Remember a few years back when our former President, George W. Bush was summoned as a potential juror? Well, luckily for him (and, am sure to the great relief of the secret service), he was not picked as a juror.
The presence of a jury in a criminal case is required as per the 6th Amendment of the U.S. constitution, which protects the right of a defendant to:
- A public trial
- A speedy trial
- A trial in front of an impartial jury from the district and state in which the crime was committed
Why a jury?
The law does not exist in a vacuum. Crimes committed affect everyday people and society and having a jury is a way of putting the process into the people’s hands by allowing them to participate in the administration of justice, instead of leaving everything to one person, the judge.
A jury also gives the defendant a chance to get a free and fair trial, as they tried by a jury of their peers.
Courts in Texas and types of juries
There are several courts in Texas. These are;
- Municipal Courts
- Justice of the peace courts
- The statutory probate court
- The statutory county courts at Law
- Constitutional County Courts
- District courts
All these courts in the Texas judicial system permit jury trials. Therefore, a Texas citizen can be summoned for jury duty in any of these courts.
Different types of juries
There are different types of juries. They differ based on the case being heard.
– Trial Jury
Also referred to as a Petit jury, a trial jury consists of 6 -12 people.
A trial jury decides the verdict in a criminal case. The jurors in the panel have to prove beyond a reasonable doubt that a defendant is guilty of a crime.
Before they give a verdict, members of a trial jury look at the evidence presented in court by the prosecution and defense. They then deliberate a verdict in private and submit it to the court.
– Civil jury
A civil jury usually has less than 12 jurors. These jurors do not sit in on criminal cases. They participate in civil cases where one person files a complaint against another for personal injury or property damages.
Civil court proceedings do not involve family proceedings such as divorce or child custody proceedings. A civil case only requires 5/6th of the juror panel to agree on a verdict to settle the case.
A jury doesn’t need to sit in on a civil case. If the parties involved waive their right to a jury, the case can be heard by the judge only.
– Grand jury
A grand jury sits in federal criminal cases and is made up of 16 – 23 people.
Proceedings of a grand jury are private, with the attorneys and defendants not in attendance
A grand jury determines whether there is probable cause that will allow a case to go on trial.
Requirements for jury duty in Texas
While jury duty is considered an honor, it is not a voluntary commitment. Members of a jury are selected by a computer process and summons sent to them to appear in court.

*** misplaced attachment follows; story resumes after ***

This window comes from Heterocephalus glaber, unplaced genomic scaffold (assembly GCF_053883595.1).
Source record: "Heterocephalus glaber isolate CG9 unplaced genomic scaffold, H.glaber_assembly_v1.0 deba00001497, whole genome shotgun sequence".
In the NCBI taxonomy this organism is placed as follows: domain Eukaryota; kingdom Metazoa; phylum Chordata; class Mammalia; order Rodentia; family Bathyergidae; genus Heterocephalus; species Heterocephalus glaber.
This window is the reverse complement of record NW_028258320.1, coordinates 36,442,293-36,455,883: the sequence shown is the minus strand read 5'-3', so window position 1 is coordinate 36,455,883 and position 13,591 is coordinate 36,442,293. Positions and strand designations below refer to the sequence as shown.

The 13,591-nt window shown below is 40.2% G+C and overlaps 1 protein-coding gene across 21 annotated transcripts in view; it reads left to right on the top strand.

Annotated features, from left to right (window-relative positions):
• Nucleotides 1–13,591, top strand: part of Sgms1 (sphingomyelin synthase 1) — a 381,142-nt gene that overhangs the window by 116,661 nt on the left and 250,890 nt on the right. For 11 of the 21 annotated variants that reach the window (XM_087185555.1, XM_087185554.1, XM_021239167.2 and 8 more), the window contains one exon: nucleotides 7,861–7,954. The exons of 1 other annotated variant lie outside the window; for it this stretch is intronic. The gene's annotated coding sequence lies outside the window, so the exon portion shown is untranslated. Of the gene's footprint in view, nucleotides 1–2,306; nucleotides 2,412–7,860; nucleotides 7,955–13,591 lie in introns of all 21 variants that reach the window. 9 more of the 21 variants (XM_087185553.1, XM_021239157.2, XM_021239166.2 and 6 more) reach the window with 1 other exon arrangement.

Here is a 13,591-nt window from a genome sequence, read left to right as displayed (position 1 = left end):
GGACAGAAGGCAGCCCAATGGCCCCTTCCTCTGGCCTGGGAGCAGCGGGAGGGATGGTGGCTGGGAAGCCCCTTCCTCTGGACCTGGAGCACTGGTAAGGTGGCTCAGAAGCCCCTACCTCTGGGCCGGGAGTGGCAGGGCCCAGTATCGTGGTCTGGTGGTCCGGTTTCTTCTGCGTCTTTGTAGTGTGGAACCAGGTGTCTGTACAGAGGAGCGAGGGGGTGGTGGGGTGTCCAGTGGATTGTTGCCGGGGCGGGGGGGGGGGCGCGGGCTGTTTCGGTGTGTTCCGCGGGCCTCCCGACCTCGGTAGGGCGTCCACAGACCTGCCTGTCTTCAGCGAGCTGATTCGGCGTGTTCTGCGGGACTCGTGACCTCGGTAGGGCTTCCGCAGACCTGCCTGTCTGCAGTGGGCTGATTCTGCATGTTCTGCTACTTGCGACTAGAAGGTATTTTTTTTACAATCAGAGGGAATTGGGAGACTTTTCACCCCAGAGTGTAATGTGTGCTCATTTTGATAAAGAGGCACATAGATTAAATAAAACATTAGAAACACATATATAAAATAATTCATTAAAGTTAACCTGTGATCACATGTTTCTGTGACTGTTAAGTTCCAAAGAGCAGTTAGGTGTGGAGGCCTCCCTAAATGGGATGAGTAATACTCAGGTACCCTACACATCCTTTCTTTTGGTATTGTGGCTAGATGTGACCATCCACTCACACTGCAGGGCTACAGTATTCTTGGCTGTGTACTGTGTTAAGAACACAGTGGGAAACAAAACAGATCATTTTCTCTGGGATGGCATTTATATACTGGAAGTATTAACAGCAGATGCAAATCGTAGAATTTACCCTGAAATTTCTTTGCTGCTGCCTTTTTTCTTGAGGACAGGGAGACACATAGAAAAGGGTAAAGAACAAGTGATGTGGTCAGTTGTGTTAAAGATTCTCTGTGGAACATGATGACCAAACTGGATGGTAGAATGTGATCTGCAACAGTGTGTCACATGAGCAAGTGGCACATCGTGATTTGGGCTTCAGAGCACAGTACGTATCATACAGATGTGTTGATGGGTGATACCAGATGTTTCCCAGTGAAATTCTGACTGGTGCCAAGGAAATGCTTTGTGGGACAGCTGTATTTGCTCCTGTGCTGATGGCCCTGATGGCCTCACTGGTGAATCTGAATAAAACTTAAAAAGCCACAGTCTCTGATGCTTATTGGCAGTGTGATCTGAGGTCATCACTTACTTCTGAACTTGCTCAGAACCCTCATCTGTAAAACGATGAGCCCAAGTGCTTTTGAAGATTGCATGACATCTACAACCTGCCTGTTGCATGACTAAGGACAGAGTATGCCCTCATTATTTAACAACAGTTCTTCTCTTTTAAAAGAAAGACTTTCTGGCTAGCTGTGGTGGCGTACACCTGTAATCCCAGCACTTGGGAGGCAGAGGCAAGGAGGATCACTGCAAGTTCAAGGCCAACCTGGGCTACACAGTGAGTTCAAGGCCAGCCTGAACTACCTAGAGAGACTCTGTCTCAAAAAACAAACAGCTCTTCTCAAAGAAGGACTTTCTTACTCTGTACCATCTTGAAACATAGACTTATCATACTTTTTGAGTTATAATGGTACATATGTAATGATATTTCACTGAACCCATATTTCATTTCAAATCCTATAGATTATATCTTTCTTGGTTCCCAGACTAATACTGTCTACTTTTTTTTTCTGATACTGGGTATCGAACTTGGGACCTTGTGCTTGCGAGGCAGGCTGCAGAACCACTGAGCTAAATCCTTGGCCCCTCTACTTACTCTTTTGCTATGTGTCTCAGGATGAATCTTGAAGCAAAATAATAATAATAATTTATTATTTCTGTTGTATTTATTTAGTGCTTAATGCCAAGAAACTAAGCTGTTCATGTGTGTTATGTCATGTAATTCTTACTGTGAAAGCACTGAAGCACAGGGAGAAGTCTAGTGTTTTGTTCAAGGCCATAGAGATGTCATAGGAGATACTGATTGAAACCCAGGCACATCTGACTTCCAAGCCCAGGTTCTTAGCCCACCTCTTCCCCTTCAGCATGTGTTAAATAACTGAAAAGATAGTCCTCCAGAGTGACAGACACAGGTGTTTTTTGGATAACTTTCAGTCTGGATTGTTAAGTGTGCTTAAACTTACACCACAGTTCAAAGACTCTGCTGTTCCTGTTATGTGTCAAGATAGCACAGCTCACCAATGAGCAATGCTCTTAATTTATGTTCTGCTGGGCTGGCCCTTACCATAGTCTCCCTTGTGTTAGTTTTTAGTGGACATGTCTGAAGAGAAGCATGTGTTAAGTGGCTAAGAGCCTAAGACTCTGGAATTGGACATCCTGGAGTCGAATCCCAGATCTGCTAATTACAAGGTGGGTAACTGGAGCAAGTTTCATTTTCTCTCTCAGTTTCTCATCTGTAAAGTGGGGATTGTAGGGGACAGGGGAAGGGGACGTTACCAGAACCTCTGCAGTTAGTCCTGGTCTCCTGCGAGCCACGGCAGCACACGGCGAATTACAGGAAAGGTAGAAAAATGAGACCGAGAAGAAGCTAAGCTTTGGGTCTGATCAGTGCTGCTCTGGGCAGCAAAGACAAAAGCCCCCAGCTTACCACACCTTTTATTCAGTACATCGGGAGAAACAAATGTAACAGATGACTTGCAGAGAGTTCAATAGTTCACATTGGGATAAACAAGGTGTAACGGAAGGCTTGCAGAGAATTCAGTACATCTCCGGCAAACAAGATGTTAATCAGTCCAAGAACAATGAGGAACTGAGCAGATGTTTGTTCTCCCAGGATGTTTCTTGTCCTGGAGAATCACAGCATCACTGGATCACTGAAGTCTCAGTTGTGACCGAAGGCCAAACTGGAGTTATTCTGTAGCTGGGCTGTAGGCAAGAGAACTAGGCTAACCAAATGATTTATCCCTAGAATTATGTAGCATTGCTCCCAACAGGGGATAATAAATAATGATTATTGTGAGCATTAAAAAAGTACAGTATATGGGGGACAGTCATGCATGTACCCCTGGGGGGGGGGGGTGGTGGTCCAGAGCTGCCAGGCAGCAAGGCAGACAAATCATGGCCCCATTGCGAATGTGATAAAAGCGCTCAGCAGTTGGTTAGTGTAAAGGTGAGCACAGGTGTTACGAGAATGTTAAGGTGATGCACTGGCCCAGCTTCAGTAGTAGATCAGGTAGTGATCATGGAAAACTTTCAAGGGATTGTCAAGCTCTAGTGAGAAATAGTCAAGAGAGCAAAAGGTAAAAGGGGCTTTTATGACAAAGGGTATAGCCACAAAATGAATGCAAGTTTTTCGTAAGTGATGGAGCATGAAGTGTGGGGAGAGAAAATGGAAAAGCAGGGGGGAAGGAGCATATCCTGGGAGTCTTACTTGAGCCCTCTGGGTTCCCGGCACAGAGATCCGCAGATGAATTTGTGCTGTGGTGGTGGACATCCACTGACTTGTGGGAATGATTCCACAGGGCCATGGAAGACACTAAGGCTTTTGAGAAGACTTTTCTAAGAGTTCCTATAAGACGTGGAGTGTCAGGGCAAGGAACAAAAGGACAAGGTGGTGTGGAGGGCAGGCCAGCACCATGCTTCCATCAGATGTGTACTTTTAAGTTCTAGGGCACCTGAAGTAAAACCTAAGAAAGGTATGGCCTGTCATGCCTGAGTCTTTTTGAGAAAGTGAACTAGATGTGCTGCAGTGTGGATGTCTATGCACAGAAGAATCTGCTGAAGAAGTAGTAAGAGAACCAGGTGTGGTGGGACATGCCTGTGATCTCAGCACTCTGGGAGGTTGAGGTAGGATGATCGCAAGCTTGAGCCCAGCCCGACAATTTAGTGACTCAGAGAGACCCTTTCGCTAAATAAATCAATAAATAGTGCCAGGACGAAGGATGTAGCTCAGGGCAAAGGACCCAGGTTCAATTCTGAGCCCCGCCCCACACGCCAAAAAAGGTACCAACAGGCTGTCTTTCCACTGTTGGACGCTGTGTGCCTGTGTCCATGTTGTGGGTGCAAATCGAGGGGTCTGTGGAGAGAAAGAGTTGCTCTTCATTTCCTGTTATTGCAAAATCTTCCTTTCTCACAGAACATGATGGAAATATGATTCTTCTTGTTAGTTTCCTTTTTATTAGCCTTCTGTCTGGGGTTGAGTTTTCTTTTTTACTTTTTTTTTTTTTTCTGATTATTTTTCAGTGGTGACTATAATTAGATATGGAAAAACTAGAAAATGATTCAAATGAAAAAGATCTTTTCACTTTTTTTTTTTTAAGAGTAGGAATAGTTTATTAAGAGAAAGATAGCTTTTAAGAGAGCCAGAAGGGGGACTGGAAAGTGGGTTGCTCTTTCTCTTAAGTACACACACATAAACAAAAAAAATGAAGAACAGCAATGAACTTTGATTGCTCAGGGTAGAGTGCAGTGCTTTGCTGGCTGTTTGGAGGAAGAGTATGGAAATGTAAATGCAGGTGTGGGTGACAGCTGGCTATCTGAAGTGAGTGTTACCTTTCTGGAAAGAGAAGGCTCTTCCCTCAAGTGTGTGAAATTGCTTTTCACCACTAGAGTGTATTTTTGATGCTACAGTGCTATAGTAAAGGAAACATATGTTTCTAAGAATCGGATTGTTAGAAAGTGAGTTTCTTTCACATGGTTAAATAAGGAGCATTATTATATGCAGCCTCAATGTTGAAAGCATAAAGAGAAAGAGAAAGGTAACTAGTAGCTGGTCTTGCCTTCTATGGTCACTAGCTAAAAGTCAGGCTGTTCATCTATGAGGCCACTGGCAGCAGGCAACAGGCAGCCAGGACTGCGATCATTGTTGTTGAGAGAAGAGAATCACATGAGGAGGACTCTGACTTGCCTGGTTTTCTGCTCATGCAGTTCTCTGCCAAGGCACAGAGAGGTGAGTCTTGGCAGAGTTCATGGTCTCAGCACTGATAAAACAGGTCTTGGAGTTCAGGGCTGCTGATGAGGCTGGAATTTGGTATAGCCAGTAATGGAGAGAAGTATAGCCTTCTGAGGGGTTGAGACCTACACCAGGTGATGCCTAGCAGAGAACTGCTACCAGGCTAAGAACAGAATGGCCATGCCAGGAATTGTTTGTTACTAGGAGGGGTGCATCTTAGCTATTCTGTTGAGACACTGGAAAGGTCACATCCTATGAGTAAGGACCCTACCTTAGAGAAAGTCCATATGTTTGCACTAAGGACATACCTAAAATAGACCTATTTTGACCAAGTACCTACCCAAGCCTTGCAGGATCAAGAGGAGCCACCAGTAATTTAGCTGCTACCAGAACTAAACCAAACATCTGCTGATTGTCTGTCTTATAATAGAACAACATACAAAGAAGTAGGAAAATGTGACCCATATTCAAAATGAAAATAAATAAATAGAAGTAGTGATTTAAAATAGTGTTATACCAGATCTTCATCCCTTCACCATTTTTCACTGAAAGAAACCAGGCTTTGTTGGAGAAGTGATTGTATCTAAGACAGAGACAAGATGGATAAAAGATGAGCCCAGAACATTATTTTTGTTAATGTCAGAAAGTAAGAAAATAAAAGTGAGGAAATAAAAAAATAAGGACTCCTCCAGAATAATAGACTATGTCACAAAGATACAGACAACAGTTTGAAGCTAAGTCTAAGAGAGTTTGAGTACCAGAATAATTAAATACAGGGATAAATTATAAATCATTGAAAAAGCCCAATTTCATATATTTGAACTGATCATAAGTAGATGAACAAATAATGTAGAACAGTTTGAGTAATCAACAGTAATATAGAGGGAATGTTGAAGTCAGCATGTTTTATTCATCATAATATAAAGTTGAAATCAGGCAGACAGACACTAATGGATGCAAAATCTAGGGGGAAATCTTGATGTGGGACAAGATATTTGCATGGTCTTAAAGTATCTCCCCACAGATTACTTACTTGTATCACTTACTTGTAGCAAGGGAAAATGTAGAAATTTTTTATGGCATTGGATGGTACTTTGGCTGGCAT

To qualify for jury duty selection, one must be;
- A citizen of United States
- At least 18 years old
- A resident of the county where he /she is expected to serve as a juror
- Of good moral character and sound mind
In Texas, you cannot participate in a jury if;
– You have been convicted of a felony, are facing criminal charges or are under indictment for a felony
– You have been convicted of theft, are facing charges for theft or are under indictment for any type of theft
Can you get out of jury duty?
Regardless of how honorable jury duty is, some people do not want or are prevented by circumstances from participating. Still, it is a national duty enforced by law and many judges are strict about it.
Do not be tempted to listen to Homer Simpson..Officially, a judge can only excuse you from jury duty if;
- You cannot understand or speak English
- You have served in another jury panel in the last 2-3 years
- You have legal custody of a minor that you cannot leave unsupervised
- You are the sole caretaker of someone that cannot take care of themselves
- You have a physical or mental impairment that will hinder your ability to participate fully in jury duty
- You are in active military duty serving away from home
- You are attending school or classes in an institute of higher learning
- You are over 70 years old
Unless you have legal reasons to reject a jury summons, you cannot say no or ignore the summons. Failure to answer a jury summons attracts a fine.
Other ways to get out of jury duty
Apart from the above legal reasons to get out of jury duty summons, there are other ways to excuse yourself from jury service. You can ask to get off jury duty if;
- You are physically or emotionally ill or are recovering from a medical procedure. Such claims must be supported by a doctor’s note as proof.
- If you are in school and have a full course load that cannot allow you to attend court proceedings
- Where you are close in some way to the defendant, for example, you are a relation, or you have prior knowledge of him or her that will affect your judgment.
- You are expectant and are undergoing a difficult pregnancy, are in your last trimester, or have to take care of a newborn.
- If you are likely to face economic hardship as a result of attending court duties. For example, where missing work will affect your income and the court stipend cannot cover all your needs.
- If you cannot be impartial in the case because you have strong opinions on issues associated with it. For example, you are against guns and are being asked to sit in on an accidental shooting case. Or where you have a bias against law officers
- Where you have served as a juror in the same year. You should only be called in for jury duty once a year.
- Where your partner is in jail. The court does not allow jurors that have romantic relationships with convicts to serve on a jury panel.
If all else fails, remember that you can always postpone jury duty for up to six months after being summoned.